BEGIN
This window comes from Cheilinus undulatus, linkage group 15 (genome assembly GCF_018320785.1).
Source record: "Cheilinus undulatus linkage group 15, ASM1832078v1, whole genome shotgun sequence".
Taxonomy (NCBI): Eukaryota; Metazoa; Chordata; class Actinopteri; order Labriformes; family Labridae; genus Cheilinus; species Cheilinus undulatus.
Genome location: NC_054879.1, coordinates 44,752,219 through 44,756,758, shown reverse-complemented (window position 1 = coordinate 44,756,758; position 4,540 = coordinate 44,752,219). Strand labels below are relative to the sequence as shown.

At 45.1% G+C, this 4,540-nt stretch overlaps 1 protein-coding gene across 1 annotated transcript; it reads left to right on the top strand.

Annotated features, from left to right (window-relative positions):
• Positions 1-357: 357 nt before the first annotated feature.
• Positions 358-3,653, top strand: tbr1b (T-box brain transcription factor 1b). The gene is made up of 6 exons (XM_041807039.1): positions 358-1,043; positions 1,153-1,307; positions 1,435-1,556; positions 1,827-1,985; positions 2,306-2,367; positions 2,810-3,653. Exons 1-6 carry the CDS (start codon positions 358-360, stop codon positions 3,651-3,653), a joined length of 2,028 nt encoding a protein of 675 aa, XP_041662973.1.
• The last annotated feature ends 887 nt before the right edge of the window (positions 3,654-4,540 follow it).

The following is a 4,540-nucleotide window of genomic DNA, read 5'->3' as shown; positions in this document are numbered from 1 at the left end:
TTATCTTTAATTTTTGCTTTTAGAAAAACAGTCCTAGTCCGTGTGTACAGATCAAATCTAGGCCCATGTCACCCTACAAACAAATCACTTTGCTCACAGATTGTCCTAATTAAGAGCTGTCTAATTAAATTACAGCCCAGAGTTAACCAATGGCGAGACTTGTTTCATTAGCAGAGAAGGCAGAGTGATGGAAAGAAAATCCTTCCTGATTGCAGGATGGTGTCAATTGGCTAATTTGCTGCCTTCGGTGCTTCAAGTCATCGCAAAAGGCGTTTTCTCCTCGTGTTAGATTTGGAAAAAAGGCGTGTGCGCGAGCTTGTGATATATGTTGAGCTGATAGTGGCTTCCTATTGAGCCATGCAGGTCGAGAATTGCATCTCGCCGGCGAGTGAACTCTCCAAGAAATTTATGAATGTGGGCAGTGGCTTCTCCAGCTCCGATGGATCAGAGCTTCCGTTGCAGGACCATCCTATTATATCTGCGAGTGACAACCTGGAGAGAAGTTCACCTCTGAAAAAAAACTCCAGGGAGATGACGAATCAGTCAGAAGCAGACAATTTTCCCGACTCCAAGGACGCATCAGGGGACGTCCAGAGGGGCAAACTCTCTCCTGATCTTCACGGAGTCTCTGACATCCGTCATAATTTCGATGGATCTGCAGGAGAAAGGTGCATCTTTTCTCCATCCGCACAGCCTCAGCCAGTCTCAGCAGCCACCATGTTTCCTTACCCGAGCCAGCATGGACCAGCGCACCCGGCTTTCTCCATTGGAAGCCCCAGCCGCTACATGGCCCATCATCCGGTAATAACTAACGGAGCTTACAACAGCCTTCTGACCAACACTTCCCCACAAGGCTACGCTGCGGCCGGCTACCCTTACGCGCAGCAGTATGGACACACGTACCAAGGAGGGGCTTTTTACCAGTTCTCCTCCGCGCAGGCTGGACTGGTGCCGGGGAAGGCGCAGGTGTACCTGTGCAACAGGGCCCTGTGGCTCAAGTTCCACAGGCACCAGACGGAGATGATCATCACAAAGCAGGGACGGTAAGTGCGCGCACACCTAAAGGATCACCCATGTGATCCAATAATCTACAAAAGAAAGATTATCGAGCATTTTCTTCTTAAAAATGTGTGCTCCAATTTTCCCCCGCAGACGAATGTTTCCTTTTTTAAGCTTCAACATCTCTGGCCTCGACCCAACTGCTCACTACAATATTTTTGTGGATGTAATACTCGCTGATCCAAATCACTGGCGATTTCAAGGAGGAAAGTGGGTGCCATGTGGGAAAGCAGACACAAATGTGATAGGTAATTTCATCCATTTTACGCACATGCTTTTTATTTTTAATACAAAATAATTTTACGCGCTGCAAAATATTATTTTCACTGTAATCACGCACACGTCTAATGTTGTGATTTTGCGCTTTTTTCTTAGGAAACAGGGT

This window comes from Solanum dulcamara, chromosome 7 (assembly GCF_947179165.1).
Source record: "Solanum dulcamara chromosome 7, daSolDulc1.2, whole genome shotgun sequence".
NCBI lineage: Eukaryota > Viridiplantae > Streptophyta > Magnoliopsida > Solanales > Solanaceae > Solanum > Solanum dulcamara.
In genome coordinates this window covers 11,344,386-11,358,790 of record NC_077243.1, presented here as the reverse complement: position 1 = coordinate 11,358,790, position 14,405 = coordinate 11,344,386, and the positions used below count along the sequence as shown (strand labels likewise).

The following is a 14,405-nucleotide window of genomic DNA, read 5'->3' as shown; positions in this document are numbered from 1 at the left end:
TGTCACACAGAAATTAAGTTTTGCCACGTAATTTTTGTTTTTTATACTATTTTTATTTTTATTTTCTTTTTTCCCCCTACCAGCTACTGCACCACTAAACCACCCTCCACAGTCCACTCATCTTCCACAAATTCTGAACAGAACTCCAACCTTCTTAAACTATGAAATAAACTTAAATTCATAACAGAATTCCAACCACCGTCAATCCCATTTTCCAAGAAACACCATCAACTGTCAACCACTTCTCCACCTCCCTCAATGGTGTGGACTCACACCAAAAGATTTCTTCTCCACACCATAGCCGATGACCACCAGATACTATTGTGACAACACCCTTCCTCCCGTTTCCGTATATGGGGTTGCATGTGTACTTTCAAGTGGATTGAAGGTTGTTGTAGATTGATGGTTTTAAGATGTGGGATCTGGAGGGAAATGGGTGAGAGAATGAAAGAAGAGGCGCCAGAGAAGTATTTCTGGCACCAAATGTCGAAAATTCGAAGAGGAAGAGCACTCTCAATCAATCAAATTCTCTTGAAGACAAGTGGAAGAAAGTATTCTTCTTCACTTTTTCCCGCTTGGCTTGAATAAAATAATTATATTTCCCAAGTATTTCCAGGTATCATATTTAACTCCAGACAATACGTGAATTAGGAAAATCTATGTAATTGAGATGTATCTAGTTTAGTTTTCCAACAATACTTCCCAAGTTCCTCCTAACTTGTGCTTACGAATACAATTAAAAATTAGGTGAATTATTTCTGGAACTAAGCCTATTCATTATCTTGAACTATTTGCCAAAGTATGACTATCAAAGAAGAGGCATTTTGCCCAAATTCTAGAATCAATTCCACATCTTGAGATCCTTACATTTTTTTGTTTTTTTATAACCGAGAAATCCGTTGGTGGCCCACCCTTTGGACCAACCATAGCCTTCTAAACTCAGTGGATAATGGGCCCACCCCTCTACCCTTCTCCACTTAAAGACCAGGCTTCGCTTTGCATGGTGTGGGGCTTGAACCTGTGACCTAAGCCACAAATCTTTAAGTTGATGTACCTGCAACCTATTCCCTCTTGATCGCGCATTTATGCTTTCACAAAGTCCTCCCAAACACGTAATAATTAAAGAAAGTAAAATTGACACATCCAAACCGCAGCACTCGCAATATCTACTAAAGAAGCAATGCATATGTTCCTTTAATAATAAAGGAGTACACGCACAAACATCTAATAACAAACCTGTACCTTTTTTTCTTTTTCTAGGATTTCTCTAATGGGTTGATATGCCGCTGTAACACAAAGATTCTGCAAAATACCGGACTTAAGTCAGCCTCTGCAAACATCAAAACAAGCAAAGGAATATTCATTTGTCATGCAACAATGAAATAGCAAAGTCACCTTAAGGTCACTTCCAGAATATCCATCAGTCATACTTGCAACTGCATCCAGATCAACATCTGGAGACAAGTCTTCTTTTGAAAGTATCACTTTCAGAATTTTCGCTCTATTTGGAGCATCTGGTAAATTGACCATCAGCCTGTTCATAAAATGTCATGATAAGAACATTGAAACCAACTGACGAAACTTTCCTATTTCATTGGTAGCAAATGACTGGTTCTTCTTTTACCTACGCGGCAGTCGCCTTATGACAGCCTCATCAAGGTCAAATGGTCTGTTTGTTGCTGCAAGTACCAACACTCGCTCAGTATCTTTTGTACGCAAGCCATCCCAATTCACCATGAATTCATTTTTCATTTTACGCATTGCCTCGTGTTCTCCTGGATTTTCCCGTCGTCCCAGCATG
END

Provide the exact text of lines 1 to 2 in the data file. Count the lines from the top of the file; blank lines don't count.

This window comes from Cheilinus undulatus, linkage group 15 (genome assembly GCF_018320785.1).
Source record: "Cheilinus undulatus linkage group 15, ASM1832078v1, whole genome shotgun sequence".